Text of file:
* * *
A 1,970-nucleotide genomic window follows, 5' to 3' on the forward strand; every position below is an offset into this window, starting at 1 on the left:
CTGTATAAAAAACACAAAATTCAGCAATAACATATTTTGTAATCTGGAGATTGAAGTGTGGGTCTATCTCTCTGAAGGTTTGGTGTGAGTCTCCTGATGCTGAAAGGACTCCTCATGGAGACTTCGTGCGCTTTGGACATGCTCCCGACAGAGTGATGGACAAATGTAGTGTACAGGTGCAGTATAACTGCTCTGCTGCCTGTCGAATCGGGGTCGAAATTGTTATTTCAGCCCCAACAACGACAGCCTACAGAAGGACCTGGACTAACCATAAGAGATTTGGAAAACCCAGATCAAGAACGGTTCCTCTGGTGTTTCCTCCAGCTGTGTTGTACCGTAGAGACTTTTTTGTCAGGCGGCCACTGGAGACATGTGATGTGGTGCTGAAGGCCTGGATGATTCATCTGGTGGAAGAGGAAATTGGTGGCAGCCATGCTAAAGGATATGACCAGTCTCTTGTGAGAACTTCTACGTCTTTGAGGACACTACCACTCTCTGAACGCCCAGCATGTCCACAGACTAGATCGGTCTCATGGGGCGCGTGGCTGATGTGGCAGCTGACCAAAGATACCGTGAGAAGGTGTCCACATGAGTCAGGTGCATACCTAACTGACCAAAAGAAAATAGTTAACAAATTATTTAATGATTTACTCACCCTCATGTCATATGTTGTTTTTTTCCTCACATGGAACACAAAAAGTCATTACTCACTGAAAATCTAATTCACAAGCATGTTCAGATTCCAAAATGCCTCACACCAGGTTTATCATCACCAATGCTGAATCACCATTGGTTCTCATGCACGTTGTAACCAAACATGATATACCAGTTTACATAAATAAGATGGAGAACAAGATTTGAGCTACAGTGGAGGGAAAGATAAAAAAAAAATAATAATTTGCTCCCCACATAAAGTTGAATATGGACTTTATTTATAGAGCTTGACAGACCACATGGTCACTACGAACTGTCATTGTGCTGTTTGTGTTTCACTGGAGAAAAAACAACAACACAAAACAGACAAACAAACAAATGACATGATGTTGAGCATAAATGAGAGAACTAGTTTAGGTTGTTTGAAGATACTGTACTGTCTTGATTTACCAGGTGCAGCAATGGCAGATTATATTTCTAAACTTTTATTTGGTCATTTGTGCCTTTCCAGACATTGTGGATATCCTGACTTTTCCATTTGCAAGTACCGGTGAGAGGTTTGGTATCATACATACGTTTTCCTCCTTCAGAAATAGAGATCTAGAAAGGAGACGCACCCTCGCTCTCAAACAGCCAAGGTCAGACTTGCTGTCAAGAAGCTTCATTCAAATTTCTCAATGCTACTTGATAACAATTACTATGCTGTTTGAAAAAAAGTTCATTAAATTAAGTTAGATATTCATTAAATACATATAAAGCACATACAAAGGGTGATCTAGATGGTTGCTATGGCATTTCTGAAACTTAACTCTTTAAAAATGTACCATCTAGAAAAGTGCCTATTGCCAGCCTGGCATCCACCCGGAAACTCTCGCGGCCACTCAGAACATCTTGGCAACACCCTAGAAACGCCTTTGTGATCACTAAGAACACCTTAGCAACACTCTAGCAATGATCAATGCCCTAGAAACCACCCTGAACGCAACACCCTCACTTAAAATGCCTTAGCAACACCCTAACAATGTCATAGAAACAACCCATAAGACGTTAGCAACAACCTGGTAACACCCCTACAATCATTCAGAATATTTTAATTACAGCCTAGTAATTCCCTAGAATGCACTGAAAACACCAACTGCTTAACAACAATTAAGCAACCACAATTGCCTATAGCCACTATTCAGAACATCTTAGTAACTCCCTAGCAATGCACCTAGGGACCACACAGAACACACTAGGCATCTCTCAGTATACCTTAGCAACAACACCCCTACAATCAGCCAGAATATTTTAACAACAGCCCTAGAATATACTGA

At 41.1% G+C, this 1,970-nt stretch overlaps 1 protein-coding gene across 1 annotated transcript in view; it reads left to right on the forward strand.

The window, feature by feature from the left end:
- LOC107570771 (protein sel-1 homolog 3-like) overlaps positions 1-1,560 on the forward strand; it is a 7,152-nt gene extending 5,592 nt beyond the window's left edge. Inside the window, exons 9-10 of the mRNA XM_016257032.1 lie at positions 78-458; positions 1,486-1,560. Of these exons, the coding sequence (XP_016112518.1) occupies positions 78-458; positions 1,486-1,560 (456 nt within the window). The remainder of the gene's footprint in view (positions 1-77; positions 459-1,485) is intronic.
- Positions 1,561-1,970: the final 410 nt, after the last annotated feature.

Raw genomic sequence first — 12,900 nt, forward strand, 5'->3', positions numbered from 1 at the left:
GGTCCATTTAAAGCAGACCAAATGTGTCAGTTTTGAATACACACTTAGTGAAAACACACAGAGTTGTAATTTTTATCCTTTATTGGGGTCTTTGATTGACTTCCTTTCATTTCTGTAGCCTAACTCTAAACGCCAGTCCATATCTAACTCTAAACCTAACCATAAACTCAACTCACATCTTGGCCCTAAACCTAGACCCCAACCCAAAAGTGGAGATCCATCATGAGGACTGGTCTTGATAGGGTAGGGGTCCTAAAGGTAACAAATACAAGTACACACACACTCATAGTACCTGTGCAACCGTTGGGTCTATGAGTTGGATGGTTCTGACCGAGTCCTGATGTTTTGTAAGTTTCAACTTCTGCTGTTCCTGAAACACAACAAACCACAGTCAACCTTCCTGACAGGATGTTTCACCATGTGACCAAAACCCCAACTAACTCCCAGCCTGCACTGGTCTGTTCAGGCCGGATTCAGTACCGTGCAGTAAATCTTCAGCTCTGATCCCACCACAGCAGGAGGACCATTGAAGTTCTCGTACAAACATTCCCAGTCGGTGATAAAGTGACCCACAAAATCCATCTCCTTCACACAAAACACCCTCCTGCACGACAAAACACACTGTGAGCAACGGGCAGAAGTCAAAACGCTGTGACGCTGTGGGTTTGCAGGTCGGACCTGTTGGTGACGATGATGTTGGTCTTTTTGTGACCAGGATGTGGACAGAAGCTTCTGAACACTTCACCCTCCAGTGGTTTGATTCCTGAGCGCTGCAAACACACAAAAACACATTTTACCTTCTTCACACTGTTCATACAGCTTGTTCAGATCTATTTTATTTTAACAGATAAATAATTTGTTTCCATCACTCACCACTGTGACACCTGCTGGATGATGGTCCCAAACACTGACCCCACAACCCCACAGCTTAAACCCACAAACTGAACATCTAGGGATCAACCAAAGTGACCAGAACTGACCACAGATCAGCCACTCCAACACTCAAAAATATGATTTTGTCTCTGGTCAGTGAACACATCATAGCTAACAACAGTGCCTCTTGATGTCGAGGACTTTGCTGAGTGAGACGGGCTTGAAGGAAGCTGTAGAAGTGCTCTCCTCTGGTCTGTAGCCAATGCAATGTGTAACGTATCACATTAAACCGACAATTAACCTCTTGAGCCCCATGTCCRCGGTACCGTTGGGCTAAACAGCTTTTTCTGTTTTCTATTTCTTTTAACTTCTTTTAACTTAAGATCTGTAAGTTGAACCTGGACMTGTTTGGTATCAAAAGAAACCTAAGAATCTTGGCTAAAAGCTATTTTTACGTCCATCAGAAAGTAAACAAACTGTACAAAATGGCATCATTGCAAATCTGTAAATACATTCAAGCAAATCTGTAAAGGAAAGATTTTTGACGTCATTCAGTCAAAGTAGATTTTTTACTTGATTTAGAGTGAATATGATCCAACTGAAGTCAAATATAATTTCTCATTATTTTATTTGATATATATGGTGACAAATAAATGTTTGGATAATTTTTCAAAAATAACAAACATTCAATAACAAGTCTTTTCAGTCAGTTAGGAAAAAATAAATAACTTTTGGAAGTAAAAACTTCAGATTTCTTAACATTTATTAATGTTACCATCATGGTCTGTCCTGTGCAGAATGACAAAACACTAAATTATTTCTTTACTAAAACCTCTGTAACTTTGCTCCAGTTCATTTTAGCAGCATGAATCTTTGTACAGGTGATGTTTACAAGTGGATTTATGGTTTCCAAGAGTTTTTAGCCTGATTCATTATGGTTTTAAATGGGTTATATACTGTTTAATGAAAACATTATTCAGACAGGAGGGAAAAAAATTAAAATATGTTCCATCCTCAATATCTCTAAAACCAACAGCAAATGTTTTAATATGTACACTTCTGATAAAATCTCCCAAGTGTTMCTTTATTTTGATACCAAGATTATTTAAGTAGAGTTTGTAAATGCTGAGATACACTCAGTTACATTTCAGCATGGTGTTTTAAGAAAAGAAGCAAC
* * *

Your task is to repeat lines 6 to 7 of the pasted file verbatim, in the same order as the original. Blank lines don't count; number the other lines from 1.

- Positions 1,561-1,970: the final 410 nt, after the last annotated feature.

Raw genomic sequence first — 12,900 nt, forward strand, 5'->3', positions numbered from 1 at the left: